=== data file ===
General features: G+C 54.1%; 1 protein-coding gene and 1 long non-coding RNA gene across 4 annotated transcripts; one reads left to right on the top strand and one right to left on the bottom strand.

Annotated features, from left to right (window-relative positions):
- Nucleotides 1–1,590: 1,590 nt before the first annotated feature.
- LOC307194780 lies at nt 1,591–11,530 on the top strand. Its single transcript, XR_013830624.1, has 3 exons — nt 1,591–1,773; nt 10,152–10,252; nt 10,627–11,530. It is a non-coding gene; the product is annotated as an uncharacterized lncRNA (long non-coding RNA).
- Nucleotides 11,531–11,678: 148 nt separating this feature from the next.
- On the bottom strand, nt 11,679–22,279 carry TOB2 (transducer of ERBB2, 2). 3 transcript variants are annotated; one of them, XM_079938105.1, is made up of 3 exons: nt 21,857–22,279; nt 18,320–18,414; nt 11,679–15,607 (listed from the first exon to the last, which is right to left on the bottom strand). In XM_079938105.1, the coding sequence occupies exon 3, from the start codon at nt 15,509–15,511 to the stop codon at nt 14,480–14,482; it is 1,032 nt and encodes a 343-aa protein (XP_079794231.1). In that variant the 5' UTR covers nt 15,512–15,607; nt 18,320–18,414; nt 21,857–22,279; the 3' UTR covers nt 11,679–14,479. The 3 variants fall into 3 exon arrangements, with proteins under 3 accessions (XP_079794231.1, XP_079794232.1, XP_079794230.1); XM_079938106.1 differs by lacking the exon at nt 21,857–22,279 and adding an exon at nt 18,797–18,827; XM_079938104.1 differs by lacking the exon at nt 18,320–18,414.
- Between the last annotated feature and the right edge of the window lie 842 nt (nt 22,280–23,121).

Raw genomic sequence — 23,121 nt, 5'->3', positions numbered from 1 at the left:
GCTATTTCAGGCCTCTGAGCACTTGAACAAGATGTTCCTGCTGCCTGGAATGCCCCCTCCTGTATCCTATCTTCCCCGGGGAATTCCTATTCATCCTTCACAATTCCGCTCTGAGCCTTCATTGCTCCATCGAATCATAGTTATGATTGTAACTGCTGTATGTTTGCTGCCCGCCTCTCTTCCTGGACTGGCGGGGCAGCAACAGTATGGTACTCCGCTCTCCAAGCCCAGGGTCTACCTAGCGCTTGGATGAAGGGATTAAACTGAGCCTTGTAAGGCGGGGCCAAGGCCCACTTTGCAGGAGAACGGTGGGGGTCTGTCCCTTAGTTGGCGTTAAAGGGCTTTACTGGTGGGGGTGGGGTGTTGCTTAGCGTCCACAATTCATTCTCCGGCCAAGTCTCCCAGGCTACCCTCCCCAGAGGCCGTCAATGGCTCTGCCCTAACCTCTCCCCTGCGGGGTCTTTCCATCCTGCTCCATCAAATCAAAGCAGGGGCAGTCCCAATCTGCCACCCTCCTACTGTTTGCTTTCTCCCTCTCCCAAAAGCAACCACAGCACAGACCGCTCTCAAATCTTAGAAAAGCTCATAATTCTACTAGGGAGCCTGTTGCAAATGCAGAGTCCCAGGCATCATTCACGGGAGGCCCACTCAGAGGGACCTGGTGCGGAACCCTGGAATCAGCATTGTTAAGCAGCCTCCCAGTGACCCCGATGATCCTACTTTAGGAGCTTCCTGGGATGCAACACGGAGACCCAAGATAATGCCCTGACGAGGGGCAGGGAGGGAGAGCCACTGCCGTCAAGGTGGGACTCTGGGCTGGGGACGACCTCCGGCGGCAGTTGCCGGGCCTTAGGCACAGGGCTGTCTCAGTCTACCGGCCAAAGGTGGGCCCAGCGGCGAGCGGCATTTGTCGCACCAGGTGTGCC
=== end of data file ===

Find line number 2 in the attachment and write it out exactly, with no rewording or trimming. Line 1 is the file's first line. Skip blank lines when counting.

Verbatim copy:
Annotated features, from left to right (window-relative positions):